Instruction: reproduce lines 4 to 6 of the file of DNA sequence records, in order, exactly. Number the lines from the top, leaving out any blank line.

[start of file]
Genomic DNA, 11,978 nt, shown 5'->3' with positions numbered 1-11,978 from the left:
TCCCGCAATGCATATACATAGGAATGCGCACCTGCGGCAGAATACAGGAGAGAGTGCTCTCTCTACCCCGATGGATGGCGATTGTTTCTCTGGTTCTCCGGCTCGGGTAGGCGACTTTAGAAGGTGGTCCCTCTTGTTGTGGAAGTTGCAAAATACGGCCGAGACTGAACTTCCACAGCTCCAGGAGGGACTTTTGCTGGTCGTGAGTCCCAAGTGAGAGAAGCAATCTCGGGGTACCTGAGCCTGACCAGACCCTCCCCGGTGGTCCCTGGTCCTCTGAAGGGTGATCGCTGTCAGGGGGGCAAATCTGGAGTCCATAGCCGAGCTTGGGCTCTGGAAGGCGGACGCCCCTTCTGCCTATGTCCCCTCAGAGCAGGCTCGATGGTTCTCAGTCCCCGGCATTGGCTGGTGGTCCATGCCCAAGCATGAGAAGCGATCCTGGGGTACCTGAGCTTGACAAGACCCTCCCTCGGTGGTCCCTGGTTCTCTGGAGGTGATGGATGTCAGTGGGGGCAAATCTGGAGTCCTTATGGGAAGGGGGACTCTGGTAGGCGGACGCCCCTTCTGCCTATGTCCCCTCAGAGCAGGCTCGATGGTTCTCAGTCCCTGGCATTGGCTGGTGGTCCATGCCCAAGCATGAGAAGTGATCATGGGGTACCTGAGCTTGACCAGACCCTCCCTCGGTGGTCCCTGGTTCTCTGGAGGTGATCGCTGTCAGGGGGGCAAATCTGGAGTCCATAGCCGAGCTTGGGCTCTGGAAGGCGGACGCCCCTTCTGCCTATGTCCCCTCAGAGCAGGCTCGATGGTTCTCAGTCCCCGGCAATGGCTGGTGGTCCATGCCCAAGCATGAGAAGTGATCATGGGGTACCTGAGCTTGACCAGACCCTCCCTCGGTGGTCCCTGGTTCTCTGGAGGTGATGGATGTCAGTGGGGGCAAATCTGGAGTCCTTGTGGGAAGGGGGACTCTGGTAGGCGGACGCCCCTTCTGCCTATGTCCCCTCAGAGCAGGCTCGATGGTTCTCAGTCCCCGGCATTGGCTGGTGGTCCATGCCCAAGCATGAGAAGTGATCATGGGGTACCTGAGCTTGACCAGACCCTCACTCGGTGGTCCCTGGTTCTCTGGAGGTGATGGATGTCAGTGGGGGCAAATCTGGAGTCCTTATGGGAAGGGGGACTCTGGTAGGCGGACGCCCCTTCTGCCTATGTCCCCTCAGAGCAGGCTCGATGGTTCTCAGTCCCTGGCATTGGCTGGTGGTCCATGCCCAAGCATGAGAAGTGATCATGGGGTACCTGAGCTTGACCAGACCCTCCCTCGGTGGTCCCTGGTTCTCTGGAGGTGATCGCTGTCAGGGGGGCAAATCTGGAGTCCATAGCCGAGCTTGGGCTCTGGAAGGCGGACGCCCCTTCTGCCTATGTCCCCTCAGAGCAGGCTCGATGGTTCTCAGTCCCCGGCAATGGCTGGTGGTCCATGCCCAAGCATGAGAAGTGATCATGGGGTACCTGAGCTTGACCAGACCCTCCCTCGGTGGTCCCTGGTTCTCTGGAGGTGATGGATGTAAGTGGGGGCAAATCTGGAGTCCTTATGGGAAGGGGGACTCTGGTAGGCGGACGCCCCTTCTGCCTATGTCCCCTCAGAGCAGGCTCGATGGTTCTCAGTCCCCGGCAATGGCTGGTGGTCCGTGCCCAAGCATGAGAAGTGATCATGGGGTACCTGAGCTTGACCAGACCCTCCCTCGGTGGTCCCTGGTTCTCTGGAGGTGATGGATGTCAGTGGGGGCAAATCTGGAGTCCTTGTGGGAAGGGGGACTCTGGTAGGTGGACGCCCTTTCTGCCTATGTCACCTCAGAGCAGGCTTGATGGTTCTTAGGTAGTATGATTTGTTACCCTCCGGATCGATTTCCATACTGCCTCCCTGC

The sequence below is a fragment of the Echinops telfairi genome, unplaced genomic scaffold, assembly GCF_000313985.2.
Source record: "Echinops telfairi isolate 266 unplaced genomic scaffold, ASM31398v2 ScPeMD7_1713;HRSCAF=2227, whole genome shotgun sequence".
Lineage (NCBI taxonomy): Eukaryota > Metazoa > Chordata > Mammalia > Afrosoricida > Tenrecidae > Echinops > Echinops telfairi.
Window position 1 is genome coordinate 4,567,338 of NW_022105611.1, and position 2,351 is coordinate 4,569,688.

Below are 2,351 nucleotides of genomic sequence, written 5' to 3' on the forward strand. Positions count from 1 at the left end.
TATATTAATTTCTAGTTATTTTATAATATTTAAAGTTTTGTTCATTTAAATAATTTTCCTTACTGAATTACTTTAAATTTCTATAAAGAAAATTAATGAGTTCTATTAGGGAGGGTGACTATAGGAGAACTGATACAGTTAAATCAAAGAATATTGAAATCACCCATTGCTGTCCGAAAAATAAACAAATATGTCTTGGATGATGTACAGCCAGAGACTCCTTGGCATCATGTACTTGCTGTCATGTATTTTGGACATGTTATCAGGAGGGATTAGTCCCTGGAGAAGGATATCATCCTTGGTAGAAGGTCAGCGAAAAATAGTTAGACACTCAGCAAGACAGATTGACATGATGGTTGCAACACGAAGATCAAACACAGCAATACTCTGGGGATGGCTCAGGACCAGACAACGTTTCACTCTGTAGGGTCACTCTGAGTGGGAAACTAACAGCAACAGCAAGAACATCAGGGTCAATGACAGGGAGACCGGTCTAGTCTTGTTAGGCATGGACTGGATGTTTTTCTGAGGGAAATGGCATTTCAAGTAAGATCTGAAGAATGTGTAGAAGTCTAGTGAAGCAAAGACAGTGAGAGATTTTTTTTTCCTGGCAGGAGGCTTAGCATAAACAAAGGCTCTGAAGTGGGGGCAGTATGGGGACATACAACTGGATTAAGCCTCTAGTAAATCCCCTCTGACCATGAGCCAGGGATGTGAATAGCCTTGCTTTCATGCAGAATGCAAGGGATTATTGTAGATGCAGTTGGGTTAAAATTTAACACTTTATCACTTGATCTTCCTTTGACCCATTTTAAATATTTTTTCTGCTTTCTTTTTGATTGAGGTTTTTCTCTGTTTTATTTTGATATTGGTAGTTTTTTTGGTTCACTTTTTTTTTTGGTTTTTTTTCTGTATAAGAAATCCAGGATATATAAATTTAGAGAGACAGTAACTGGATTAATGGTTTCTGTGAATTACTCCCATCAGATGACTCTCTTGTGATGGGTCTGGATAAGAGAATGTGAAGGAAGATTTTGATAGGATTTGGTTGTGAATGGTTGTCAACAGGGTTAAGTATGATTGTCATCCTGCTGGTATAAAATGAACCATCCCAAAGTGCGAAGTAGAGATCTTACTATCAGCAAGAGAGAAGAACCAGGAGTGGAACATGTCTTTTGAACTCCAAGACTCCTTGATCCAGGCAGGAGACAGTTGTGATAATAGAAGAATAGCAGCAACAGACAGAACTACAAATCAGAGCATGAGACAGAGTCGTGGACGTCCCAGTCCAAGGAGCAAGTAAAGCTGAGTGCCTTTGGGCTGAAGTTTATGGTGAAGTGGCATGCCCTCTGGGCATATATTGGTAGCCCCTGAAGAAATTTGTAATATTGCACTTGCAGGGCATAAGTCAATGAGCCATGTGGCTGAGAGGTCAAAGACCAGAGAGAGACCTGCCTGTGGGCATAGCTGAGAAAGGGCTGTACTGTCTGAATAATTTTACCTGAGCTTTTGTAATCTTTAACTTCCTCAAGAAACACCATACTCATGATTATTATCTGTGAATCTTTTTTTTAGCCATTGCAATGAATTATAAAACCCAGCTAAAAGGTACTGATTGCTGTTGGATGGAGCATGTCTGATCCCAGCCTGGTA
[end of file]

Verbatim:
Source record: "Echinops telfairi isolate 266 unplaced genomic scaffold, ASM31398v2 ScPeMD7_1713;HRSCAF=2227, whole genome shotgun sequence".
Lineage (NCBI taxonomy): Eukaryota > Metazoa > Chordata > Mammalia > Afrosoricida > Tenrecidae > Echinops > Echinops telfairi.
Window position 1 is genome coordinate 4,567,338 of NW_022105611.1, and position 2,351 is coordinate 4,569,688.